Adventures in Bolivia – Day 8 – Rewarding Rodeo

The community of Rodeo greeted us wit open arms.
The community of Rodeo greeted us wit open arms.

After a brief internet hiatis, the Bolivia Global Fellos Group is back online!

This morning we rose with the birds to leave our hotel in Uyuni and start the journey towards Rodeo. Much to some of our dismay, Rodeo is a community specializing in growing in quinoa and not an actual rodeo like we have in the United States. After a long and rough four hour trip, we made it and were welcomed with open arms! Thirty-four families live in Rodeo. The community is working towards developing agri-tourism, promoting organic quinoa.

The ‘president’ of the community greeted us, along with many other community members and their children. All were dressed in traditional Bolivian clothing they save for special occasions. It was easy to see they were thrilled to have us as their guests.

One of my favorite sayings is, “The eyes are useless when the mind blind.” This is a saying that suits many situations, but I think has really applied to the last few days of our trip as we have all tried to wrap our minds around quinoa production in Bolivia.

img_0040-1Today, however, we were instantaneously able to observe that this community was more advanced and forward thinking than most of the others we have visited. They diversify their financial risks with multiple enterprises – raising llamas as well as quinoa. They have about 100 llamas that graze on fields that are currently ‘resting’ from quinoa production to increase the soil fertility thanks to the manure.

The community previously had participated in a contest and created a museum to showcase the history of quinoa in their area as well as other pieces of the community’s past. They were able to show and tell us about many historical tools used to work ground, plant and harvest the crop. In addition, there were products made from llama wool, out of circulation Bolivianos (Bolivian currency), many different colored stalks of quinoa, clay pots used to carry water, and even mining tools and an old sewing machine!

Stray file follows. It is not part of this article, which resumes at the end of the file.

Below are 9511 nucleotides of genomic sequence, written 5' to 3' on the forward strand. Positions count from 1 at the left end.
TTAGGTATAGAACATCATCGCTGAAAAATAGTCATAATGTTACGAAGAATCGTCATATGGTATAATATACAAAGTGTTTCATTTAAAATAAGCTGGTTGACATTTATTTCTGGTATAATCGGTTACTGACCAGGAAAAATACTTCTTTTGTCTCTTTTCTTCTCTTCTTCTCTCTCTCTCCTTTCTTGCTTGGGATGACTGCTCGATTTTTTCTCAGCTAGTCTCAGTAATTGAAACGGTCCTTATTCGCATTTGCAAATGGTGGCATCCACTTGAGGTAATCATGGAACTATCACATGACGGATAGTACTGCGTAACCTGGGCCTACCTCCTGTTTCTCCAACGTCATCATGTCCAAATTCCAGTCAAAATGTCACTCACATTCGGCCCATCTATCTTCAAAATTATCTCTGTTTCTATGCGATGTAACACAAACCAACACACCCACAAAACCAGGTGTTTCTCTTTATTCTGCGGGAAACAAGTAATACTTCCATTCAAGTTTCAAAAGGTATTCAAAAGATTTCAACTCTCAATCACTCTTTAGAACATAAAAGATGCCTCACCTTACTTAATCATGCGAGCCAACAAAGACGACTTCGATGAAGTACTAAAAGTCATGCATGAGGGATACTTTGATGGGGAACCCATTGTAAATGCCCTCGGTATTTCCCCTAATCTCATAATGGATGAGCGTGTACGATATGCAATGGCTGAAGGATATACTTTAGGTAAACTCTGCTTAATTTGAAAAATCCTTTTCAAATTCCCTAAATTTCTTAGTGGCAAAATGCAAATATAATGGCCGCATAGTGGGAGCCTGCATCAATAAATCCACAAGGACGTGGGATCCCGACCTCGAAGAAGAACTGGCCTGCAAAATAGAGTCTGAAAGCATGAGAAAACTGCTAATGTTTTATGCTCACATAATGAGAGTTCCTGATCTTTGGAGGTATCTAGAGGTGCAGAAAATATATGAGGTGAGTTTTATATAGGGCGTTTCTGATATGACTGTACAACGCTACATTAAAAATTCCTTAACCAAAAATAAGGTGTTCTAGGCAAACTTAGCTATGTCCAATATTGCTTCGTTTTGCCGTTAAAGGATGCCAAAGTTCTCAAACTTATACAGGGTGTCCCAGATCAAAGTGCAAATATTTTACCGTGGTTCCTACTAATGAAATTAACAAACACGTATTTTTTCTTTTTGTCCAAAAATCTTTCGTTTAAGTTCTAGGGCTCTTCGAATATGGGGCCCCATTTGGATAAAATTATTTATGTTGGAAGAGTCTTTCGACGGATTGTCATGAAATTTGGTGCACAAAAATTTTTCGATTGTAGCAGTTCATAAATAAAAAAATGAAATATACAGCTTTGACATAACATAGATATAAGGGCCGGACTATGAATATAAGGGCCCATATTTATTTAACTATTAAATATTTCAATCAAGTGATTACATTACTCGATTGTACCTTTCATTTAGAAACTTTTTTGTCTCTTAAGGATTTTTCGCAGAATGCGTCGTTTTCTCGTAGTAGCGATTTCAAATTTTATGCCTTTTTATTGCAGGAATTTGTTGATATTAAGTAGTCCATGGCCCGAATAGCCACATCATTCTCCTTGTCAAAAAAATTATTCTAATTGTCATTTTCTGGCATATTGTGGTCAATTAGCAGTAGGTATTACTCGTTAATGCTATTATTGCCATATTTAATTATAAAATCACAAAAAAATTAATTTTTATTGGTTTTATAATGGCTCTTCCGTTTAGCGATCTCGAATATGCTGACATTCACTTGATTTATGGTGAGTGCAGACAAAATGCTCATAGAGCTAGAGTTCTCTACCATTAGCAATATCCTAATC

Afterward we were able to climb to a hill that serves at the high point in town and from there we were able to view all the fields. We discussed their production practices and exchanged many questions. They were eager to learn from us and what we thought as well.

Llama vegetable soup is a staple here in Bolivia.
Llama vegetable soup is a staple here in Bolivia.

The community’s hospitality continued into lunch. We were served a two course meal with llama and vegetable soup as the first course and quinoa with vegetables as the second. It was muy bueno!

img_0037-1After lunch we took a closer look at the llamas in the pasture and headed out to the quinoa fields. It was refreshing for all of us to see that their fields were flourishing and they were excited and proud of their work. While production of quinoa in Bolivia is not fully mechanized, the community is certainly innovating. They even offered visitors to come back and observe an entire growing season as well as requested implementing quinoa studies at our respective universities. After many photo ops with the locals and high-fiving with the children, we had to part ways and make the trip to Salinas de Garci Mendoza.

Rodeo offered each of us a different reward – not only did our eyes see amazing sights through today’s journey but I really think the spark and spirit of hope for these people was relit in all of our minds today. Looking forward to what the rest of our trip holds.

See you all soon!

Emma Christensen
South Dakota State University

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